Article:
I think one of the inspiring things for me as I look around at our world in 2020, in August of 2020, which is when we’re speaking today, is that I have never heard such popular discourse around systemic racism.

Yes, we have spoken about it at this level. But I’m not sure everybody knows what they’re saying, to be quite frank, but the fact that we are engaging with that on its face and setting that as the agenda that we need to get into that. And that’s the bar that we have to address, that to me is building up toward what is a human rights community and a culture.

Sukanya: That’s an excellent answer because you’ve comprehensively addressed what needs to change. And I think, if I had to pull one kernel out of it, what you said that I think explains everything, it’s how to get that DNA of human rights consciousness and human rights-informed decision-making and lived-experienced decision-making into government legislative and policy decisions.

I think that is huge. The second thing I think is so huge is what you just said about how it’s unprecedented to see the level of discussion for the first time around what systemic racism is and what it means. And obviously this is so important because in Canada we have such a serious problem with anti-black racism, and anti-Indigenous racism, and the racism experienced by people of colour. And, of course, the intersectionalities that you’ve described, including disability.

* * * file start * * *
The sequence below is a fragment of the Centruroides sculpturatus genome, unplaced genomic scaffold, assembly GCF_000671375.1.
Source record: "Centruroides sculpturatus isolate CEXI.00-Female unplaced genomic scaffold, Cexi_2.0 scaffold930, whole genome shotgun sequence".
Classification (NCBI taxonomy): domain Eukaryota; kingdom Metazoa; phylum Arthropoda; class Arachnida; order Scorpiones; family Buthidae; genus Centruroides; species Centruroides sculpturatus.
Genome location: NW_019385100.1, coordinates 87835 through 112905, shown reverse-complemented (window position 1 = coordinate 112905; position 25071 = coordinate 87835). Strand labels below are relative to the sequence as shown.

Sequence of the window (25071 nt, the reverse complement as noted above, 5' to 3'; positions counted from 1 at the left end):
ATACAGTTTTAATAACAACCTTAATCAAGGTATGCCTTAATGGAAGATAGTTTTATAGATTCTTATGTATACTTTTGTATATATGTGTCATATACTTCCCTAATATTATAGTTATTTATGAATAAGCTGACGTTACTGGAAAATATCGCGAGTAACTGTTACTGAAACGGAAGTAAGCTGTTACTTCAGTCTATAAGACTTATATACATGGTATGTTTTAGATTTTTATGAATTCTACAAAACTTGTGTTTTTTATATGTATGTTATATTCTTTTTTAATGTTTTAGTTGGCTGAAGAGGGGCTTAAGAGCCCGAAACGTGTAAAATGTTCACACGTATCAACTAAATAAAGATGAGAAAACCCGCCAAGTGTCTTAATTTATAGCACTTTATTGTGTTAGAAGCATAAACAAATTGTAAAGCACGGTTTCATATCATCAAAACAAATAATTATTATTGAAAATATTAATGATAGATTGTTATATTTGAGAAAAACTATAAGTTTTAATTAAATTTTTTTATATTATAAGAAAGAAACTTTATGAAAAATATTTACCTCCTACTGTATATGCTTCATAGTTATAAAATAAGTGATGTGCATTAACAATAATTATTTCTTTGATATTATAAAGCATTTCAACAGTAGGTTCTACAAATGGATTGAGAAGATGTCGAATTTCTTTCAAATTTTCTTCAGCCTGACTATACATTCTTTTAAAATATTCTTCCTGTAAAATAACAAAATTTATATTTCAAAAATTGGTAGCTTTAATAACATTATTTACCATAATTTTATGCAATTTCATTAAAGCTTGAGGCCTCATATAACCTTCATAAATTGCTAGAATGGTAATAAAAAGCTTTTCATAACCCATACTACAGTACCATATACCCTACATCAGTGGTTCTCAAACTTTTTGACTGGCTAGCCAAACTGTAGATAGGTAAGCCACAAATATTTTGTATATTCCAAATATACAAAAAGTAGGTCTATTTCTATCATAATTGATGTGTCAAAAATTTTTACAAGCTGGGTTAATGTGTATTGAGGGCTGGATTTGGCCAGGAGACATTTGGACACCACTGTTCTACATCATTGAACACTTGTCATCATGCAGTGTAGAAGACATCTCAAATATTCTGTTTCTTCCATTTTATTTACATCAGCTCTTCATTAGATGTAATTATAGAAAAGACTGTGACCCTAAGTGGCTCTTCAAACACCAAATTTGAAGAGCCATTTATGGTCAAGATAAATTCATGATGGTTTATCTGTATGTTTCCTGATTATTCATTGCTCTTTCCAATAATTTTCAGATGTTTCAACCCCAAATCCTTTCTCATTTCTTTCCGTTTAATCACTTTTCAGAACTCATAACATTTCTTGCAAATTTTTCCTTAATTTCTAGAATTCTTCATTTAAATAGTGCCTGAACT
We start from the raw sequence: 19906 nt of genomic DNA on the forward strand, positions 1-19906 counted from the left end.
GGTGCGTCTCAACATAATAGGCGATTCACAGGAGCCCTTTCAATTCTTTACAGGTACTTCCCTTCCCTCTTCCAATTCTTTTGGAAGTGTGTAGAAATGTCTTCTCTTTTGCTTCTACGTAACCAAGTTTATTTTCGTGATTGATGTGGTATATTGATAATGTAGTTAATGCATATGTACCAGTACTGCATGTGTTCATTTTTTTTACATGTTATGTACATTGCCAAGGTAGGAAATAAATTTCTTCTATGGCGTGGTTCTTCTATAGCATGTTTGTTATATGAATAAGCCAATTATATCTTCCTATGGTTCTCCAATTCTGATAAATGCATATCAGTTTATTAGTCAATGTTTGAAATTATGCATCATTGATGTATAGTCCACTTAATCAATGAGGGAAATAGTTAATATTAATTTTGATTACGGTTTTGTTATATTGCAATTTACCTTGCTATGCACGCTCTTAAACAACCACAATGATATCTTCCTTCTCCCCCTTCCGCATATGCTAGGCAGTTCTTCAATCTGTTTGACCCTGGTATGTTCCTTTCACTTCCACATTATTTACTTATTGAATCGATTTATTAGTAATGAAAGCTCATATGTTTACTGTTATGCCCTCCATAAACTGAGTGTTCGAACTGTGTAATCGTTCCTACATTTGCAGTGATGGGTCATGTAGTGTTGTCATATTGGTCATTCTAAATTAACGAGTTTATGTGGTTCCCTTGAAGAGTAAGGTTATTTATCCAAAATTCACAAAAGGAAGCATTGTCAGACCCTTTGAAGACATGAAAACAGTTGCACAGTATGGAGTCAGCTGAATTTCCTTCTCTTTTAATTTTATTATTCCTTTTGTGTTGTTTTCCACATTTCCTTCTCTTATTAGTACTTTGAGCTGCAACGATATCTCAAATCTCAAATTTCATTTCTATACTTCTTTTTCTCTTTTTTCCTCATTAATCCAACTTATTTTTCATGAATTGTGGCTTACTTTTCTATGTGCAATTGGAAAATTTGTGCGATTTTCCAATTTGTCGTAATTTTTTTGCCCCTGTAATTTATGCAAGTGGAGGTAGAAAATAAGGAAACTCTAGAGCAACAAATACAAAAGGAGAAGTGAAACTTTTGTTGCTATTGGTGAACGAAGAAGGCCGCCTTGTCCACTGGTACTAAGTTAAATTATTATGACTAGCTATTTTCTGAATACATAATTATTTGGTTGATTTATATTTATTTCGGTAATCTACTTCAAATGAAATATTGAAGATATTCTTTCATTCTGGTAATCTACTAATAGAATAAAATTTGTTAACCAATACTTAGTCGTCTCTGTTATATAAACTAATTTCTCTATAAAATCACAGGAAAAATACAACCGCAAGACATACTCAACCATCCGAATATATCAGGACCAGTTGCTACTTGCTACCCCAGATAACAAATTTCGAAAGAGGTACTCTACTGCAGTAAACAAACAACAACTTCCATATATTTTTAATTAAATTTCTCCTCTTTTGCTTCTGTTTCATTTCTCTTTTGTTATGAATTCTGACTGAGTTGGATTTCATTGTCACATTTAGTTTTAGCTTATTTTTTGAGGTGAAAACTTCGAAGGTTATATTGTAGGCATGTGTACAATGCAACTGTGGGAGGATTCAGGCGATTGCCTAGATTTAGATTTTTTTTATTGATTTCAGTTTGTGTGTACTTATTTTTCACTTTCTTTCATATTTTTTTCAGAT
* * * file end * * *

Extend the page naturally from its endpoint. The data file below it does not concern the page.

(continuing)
But what I also find is that we can hear people having conversations and using terms like “human rights,” but they don’t necessarily share the same definition about what they’re talking about. And so I think that the work that you’re doing in that regard, like the work that you’re doing with journalism fellowships, and the work that you’re doing with the newsletters and podcasting, is very important. Because not only are you reaching out to decision-makers, but you’re also reaching out to individuals, voters, citizens, and constituencies – so I think, by explaining these terms and having these discussions, that allows people to hear what different definitions might be out there and then to adopt one. Or at least to make sure we’re all on the same page in terms of defining what we mean before we get into the substance of a discussion.